CalFire Settles With In-N-Out Burger Over 2017 Fire

A lawsuit filed by the California Department of Forestry and Fire Protection to recoup the costs associated with the Huasna Fire in 2017, has been settled with In-N-Out Burger. The fire in San Luis Obispo County burned nearly 250 acres over the course for four days and cost nearly $1.2 million to fight.

According to CalFire’s lawsuit, the fire was caused by an improperly maintained tractor that was gutting grass on property owned by In-N-Out in rural Arroyo Grande. Investigators concluded the tractor ignited dry grass and spread quickly. The case was settled on confidential terms.

The San Luis Obispo Tribune quoted an email from In-N-Out general counsel Arnie Wensinger stating: “In-N-Out Burger and Cal Fire have amicably agreed to settle a lawsuit involving a fire that occurred over two years ago in September 2017.”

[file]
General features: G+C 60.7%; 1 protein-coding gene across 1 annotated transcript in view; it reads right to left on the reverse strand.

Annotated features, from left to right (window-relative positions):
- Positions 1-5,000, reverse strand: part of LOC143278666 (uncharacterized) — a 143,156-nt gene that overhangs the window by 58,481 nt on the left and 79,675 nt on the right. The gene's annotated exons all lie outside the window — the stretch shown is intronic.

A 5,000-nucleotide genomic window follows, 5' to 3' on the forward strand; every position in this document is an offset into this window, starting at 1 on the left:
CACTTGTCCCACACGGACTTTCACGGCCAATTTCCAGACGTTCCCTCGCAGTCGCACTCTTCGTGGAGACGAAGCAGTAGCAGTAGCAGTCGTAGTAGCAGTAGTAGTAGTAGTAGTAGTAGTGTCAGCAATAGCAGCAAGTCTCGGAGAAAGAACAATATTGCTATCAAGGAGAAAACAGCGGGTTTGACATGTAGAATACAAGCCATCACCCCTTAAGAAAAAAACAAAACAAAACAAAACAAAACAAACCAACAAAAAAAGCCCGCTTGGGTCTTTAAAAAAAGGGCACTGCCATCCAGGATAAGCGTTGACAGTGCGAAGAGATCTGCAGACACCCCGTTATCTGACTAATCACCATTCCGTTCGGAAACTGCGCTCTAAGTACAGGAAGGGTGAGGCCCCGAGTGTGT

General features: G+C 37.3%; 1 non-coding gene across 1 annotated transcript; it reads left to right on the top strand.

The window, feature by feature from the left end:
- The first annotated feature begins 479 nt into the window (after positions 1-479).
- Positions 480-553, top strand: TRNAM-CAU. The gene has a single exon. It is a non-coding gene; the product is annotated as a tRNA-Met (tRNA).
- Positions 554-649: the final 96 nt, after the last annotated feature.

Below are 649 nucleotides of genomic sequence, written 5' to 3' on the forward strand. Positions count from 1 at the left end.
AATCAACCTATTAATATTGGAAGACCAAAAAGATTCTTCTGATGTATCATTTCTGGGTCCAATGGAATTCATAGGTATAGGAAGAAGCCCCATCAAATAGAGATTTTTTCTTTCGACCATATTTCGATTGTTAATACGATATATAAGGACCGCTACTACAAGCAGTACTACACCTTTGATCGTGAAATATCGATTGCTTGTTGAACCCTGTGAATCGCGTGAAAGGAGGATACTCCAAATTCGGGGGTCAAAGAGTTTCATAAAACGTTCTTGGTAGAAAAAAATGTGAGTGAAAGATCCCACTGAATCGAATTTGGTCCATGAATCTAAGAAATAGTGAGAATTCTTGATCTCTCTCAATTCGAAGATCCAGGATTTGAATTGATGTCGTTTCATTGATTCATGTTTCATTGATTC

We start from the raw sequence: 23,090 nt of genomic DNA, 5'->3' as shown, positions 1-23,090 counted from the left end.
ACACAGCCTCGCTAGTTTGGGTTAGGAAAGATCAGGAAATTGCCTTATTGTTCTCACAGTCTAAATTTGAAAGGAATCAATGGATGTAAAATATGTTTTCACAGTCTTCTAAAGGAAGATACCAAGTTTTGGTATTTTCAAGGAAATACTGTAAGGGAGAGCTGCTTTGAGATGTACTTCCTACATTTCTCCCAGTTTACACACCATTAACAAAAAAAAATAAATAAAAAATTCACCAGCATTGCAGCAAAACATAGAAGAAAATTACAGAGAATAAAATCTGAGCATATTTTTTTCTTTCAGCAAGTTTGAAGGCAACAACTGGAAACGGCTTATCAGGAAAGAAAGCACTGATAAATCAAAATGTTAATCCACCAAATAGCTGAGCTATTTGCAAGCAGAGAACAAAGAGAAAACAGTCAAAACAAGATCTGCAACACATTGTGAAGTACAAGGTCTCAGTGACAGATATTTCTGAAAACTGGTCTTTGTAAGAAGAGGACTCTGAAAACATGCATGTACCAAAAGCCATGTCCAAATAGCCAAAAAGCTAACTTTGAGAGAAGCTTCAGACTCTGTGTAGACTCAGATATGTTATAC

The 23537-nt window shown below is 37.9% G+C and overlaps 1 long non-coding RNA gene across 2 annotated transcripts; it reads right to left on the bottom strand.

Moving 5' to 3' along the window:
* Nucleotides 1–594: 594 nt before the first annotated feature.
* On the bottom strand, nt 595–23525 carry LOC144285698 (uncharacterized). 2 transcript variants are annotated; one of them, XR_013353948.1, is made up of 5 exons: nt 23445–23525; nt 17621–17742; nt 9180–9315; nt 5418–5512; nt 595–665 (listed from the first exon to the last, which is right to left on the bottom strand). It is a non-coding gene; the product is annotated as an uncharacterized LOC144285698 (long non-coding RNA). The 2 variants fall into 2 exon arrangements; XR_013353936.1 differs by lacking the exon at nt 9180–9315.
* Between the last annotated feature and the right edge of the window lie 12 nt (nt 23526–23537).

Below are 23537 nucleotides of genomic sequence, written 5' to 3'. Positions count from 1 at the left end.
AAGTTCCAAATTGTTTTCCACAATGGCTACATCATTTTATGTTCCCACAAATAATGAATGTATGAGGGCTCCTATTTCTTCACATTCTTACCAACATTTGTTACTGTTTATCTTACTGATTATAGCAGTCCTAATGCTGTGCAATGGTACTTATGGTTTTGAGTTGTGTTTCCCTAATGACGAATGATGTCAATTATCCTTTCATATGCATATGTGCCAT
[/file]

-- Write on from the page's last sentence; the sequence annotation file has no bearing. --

More on the settlement.

About Curt Varone

Curt Varone has over 40 years of fire service experience and 30 as a practicing attorney licensed in both Rhode Island and Maine. His background includes 29 years as a career firefighter in Providence (retiring as a Deputy Assistant Chief), as well as volunteer and paid on call experience. He is the author of two books: Legal Considerations for Fire and Emergency Services, (2006, 2nd ed. 2011, 3rd ed. 2014) and Fire Officer's Legal Handbook (2007), and is a contributing editor for Firehouse Magazine writing the Fire Law column.
x

Check Also

Lost Finger Prompts Suit Against LA County Fire

A man who suffered the traumatic amputation of a finger on July 4, 2020, has filed suit against the Los Angeles County Fire Department and Harbor-UCLA Medical Center claiming they “negligently misplaced and lost” the finger. Leon Henry Gibson III filed suit in Los Angeles County Superior Court alleging “professional negligence.”

Arson Investigators Sue LA City Alleging Race Discrimination

Six Los Angeles City firefighters assigned to the arson division have filed suit alleging race discrimination. Leslie Wilkerson, Joseph Smith, Justin Davis, Robert McClud, Sean Morris, and Mario Newte filed suit in Los Angeles County Superior Court accusing the department’s leadership of fostering a “good old white boys club.”